[HCCN] Fwd: Senate Republicans Win Initial Passage of Structural Reforms to Reduce Spending and Focus MaineCare on Most Vulnerable Citizens

Dick Atlee atlee at umd.edu
Wed May 16 08:02:16 EDT 2012

The spin begins...  Um, what about that $50 million....?

-------- Original Message --------
Subject: Senate Republicans Win Initial Passage of Structural Reforms to 
Reduce Spending and Focus MaineCare on Most Vulnerable Citizens
Date: 	Tue, 15 May 2012 21:51:37 -0400
From: 	Maine Senate Republicans <mainesenaterepublicans at gmail.com>

*May 15**, 2012*

For Immediate Release
May 15, 2012

Senate Republicans Win Initial Passage of *
Structural Reforms to Reduce Spending and *
Focus MaineCare on Most Vulnerable Citizens*
Democrats offer no long-term plan; seek status quo until after Election

AUGUSTA - The Maine Senate gave initial passage this afternoon to a
Supplemental Budget designed to reduce spending on MaineCare and put the
state's social safety net on a sound footing for the future.  In a
party-line vote of 19-16, Senate Republicans passed structural changes
to MaineCare that will lower costs and seeks to end annual budget
shortfalls that have plagued state government for years and threaten
funding for other vital state programs.

LD 1746, the Supplemental Budget bill was modified significantly by
Republicans on the Appropriations Committee from the original proposal
submitted by Governor LePage, while concurring with his position that
structural changes are needed to ensure that MaineCare and core state
government programs remain sustainable going forward.

Republican legislators noted that Medicaid enrollment has grown by 78
percent since 2002, while Maine's population grew only 7 percent.  Maine
insures 35 percent more of its population through the MaineCare program
than the national average, and  MaineCare represents 21 percent of all
state funding, while in 1998, it represented just 12.4 percent.  In
2009, Maine's per capita Medicaid cost was $1,895 per person while vs.
the national average of $1,187.

One example of how the budget differs from the original proposal is the
Drugs for the Elderly and the Medicare savings programs. Under the original
proposal, approximately 78,000 people would have had their coverage
reduced or eliminated. Under the final proposal, only 1,500 people at
the top of the current income guidelines will have their benefit

Currently Medicare Part B premiums are $99.90 per month.  Under current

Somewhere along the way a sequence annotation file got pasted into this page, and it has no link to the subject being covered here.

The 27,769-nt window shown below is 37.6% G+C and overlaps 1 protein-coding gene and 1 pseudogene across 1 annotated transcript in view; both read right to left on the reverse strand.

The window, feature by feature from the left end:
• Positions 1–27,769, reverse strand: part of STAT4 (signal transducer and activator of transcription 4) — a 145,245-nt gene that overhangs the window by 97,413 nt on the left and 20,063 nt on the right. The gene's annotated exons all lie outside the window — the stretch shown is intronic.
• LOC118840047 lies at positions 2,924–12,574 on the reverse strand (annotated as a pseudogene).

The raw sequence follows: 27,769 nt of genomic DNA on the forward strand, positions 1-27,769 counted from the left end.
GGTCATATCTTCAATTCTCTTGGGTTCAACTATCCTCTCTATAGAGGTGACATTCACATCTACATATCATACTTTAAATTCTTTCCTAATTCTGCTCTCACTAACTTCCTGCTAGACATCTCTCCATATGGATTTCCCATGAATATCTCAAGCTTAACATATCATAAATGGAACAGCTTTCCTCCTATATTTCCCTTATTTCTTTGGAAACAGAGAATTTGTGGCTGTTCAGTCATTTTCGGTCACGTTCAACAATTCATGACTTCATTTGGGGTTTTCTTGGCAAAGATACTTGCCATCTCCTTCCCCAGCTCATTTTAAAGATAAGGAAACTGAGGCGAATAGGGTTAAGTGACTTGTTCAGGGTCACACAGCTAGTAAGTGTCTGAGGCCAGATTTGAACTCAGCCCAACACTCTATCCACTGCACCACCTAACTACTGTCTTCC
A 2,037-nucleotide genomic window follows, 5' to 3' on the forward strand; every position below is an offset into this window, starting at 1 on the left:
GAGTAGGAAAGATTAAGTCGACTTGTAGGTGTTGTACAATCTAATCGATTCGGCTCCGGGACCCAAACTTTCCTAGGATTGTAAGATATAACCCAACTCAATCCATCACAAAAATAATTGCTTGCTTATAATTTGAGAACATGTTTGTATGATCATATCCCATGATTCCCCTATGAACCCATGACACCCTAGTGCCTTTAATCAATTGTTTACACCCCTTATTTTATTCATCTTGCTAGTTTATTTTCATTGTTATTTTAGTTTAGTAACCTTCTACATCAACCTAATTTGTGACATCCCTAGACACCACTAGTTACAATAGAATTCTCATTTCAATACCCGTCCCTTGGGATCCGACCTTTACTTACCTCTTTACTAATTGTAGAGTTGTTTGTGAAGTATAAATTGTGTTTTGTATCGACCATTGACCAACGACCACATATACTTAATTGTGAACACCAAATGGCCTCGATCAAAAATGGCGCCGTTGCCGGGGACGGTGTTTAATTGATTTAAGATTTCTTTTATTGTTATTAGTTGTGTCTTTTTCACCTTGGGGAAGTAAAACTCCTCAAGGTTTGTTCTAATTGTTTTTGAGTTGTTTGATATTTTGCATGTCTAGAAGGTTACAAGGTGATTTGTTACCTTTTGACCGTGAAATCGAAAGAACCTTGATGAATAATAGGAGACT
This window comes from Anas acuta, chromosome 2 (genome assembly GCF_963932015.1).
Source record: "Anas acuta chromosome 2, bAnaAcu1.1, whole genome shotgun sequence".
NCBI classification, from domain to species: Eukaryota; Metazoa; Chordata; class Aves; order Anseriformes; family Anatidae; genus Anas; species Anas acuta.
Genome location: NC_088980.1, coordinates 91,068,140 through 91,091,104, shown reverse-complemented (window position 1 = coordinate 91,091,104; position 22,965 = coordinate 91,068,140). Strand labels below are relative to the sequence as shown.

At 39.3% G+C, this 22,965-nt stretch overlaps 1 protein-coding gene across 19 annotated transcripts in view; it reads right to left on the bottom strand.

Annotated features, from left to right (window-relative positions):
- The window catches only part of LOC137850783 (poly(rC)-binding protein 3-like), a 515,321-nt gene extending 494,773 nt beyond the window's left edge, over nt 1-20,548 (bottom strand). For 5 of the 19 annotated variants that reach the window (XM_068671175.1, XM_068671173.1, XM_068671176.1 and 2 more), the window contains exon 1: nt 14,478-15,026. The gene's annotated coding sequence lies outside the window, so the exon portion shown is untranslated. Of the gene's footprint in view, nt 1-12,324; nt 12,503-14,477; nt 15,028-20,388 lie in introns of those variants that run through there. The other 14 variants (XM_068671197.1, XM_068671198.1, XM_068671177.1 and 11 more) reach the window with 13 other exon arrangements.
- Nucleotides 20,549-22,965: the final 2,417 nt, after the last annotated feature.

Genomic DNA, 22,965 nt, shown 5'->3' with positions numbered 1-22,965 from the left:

law, individuals making under $20,664 per year will have their Part B
premiums paid for by MaineCare. Under the proposal that was passed,
individuals earning $19,547 per year or less will continue to have their
part B premiums paid for by MaineCare and some lower income individuals
will have additional benefits covered.  In order to be part of this
program, individuals must be federal Medicare enrollees.

In the budget, Republicans also honored their commitment to the General
Assistance agreement reached by both political parties in the
Supplemental Budget that was passed last month. When that item was
line-item vetoed by the Governor, Republicans pledged to address the
issue upon their return.

"The Republican majority will not repeat mistakes made by past
legislatures that used one-time revenues to put a Band-Aid on a broken
system, hoping the problem will go away. Rather than avoid difficult
decisions and continue an endless string of budget shortfalls, we are
setting the priorities required to ensure that MaineCare is sustainable
and that our most vulnerable citizens will be protected over the
long-term," said Senate President Kevin Raye (R-Washington County).

Senate Majority Leader Jon Courtney (R-York County) stressed the need to
act in the face of the $83 million MaineCare shortfall.

"Republicans were elected to solve problems.  That is what we are
doing.  Difficult choices need to be made, and failure to act is not an
option. For years the Democrats have not proposed long-term solutions to
this problem that threatens all state government functions," said
Senator Courtney.

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